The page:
Basic questions of interest about globular cluster systems include how many globular clusters there are, what are the relative fractions of different types of globular clusters, and how are they distributed around their host galaxies. Ideally, these questions could be answered trivially by taking an image of the galaxy, selecting those sources which are globular clusters, and performing our measurements on that subsample. Unfortunately, typical datasets are much messier than this. In a globular cluster dataset, we are dealing with a sample that is both incomplete (globular clusters may exist below the detection threshold of our imaging data) and contaminated (globular clusters in images are easily confused both with foreground stars in the Milky Way and distant galaxies far behind the galaxy of interest). Current approaches to globular cluster selection have use somewhat ad-hoc selection rules to attempt a selection with minimal contamination, but unquantified selection errors muddle inferences from such a method.
I am developing a fully Bayesian framework for modelling the globular cluster populations of nearby galaxies. My method simultaneously models all sources in the image as a mixture model composed of both contaminants and genuine globular clusters, each with their own distributions. I model the contaminants using kernel density estimates trained on control images taken far away from galaxies, then use parametric models for the distribution of globular clusters mixed in with these contaminants. This allows me to easily fold in all measured data from sources in our imaging; while most methods just select globular clusters based on their measured colors, I can easily fold in information about their spatial and luminosity distributions into the selection methodology.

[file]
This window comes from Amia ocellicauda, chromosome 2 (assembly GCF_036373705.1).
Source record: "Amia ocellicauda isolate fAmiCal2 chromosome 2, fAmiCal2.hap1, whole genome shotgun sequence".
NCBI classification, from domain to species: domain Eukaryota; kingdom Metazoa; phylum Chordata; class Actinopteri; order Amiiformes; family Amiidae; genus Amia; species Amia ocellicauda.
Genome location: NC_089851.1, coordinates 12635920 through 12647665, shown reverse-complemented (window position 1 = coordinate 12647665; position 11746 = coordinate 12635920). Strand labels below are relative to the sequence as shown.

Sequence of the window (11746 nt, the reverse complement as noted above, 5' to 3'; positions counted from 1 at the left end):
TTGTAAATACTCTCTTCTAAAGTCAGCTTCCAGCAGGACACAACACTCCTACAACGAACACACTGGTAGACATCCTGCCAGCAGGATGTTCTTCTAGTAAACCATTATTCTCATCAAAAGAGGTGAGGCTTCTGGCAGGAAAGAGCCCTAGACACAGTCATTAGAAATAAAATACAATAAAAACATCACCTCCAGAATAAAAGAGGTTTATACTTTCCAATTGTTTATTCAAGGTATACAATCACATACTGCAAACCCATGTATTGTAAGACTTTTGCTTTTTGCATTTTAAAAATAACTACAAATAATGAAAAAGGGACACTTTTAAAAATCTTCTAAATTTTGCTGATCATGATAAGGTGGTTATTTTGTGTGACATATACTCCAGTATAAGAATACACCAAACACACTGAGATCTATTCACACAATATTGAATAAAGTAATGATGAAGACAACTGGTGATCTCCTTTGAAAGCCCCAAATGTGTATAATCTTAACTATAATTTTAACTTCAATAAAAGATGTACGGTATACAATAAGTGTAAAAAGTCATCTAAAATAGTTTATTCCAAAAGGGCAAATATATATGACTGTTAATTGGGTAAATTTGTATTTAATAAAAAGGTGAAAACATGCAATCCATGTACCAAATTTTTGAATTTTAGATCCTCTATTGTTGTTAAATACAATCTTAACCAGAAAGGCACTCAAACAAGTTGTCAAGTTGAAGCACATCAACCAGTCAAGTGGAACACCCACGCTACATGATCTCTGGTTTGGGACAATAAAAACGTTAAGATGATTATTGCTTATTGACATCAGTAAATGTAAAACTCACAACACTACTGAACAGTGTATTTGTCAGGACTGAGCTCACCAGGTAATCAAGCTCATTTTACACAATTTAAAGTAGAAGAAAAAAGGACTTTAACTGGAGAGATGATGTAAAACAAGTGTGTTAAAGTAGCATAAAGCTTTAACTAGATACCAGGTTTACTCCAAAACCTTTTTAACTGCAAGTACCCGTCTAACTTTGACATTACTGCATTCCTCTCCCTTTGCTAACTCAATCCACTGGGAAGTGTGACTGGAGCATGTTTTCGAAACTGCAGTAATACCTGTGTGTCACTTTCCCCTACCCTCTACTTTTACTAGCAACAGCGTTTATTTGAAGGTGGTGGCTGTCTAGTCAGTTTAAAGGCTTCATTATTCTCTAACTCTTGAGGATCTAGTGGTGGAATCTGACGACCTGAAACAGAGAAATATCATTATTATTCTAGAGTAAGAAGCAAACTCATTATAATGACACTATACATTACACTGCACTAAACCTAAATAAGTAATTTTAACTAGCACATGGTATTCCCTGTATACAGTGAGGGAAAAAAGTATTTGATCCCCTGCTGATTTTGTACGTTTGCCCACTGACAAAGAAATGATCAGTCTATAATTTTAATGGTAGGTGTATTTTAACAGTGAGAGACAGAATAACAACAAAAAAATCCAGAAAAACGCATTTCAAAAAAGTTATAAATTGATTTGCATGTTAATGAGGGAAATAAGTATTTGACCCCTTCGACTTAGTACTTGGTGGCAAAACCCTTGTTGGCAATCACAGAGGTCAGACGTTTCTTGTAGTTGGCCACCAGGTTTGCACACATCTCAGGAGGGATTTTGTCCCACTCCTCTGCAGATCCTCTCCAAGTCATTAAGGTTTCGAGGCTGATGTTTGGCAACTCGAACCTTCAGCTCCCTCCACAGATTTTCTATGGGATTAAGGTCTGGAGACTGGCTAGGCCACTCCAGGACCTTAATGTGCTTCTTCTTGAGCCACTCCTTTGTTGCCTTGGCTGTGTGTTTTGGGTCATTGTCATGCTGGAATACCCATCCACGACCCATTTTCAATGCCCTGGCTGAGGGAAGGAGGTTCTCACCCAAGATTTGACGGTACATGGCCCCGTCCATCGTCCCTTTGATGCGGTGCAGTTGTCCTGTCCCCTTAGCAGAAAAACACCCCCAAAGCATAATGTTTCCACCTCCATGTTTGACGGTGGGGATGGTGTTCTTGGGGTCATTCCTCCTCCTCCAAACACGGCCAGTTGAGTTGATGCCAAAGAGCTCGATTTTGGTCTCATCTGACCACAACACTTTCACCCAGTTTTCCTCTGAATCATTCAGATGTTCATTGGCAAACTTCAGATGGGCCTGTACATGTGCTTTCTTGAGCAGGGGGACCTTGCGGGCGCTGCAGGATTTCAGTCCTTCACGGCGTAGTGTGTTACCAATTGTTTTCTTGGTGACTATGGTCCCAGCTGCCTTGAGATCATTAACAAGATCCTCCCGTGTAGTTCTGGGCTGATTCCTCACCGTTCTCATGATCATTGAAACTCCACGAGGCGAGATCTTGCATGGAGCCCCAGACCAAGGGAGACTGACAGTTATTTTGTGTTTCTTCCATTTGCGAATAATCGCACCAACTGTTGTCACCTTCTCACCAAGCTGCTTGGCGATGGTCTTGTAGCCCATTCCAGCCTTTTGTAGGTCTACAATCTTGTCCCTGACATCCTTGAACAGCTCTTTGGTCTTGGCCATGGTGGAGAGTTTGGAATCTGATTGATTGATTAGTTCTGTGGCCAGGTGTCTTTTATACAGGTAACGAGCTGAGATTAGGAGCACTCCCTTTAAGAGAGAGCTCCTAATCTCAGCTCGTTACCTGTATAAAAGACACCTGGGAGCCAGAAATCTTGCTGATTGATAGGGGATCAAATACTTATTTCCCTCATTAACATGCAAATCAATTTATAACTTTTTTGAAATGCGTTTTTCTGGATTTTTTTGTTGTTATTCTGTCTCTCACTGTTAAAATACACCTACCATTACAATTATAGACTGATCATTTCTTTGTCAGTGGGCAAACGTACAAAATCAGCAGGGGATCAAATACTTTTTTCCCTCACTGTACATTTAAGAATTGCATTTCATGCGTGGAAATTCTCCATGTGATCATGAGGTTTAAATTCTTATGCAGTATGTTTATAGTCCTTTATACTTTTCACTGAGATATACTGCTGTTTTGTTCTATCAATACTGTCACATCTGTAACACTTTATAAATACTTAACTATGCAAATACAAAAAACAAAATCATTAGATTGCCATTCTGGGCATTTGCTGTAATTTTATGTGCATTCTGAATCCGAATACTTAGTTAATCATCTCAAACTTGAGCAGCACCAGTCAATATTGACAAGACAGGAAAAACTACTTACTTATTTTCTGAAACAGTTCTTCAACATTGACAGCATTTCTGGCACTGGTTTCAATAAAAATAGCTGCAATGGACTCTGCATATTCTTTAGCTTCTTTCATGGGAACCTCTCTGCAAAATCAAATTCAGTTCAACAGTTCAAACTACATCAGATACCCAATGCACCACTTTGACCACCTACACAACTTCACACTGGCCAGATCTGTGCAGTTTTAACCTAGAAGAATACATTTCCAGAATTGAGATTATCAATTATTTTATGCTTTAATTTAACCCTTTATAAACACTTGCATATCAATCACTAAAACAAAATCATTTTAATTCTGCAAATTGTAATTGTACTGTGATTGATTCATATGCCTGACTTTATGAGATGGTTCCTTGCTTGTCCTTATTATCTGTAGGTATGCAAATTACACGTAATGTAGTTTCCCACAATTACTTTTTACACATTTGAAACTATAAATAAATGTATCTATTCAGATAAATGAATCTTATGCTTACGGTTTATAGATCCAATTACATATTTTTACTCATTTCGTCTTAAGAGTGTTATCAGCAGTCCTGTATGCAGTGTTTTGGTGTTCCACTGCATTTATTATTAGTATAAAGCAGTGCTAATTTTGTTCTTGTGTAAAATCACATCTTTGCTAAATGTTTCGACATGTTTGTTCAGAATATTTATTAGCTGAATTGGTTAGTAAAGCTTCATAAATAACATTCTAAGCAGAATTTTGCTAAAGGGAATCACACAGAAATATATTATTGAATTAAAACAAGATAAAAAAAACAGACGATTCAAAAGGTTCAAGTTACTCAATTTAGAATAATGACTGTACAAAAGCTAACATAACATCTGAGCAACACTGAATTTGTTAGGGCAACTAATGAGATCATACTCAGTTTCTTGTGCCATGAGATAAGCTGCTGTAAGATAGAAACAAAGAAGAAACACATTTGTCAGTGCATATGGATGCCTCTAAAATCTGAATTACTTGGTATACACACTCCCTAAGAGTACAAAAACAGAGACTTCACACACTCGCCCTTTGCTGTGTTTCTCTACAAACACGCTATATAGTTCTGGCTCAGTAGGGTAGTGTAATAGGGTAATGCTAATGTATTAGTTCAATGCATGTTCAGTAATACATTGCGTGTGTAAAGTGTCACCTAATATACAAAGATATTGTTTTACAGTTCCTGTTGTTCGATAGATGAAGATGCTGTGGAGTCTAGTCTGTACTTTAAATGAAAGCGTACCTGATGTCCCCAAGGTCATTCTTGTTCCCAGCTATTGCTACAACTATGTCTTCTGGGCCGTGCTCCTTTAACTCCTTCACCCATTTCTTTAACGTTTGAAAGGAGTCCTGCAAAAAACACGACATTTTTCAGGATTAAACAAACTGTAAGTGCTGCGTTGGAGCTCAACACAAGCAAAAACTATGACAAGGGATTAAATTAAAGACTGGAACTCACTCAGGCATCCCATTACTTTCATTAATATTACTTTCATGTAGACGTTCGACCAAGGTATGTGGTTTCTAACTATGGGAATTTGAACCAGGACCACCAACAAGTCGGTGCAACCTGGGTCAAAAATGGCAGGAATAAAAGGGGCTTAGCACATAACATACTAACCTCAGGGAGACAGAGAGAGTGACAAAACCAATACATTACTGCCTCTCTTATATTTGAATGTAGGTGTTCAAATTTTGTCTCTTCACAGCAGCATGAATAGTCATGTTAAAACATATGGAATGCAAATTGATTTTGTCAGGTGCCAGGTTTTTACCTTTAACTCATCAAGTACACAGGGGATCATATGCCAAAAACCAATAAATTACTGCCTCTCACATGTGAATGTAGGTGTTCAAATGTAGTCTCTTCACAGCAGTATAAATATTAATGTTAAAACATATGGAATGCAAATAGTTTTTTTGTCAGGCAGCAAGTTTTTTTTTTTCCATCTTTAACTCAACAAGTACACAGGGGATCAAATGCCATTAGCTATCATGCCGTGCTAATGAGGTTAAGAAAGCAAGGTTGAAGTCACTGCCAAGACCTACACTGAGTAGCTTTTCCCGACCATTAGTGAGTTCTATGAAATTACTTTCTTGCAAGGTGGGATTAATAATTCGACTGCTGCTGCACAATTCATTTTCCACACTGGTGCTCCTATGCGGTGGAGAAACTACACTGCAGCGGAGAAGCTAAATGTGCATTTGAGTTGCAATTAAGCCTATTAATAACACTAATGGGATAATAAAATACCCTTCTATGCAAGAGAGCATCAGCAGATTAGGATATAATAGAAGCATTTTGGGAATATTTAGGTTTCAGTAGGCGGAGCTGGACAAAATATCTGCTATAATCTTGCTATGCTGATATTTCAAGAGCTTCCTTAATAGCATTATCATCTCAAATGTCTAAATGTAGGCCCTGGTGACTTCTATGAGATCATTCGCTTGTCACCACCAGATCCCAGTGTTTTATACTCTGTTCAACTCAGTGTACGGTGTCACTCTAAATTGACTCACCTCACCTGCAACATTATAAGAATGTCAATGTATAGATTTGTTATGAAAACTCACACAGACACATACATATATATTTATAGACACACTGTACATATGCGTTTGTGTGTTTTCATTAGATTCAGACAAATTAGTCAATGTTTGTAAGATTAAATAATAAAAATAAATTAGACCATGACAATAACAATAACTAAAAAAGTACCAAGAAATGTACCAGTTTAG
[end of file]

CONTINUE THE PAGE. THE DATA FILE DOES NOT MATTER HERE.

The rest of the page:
The advantages of these methods are two-fold: first, I get a better sample of likely globular clusters. Rather than simply selecting a sample using ad-hoc criteria, I calculate a probability for every source in the image of how likely it is to be a globular cluster. Any studies requiring a clean sample of clusters will have a clear quantification of their contamination, and follow-up spectroscopic studies with different telescopes will be able to better optimize their target selection. Second, the parameters of the distributions used to model the globular clusters are themselves very interesting astrophysical quantities. Bayesian methods give us full PDFs for quantities like the total number of globular clusters or the relative fractions of red and blue globular clusters, completely folding in any uncertainties introduced by the selection process. The estimates of such parameters with reliable uncertainties attached will offer a useful discriminant between competing models of globular cluster formation which currently exist in the literature.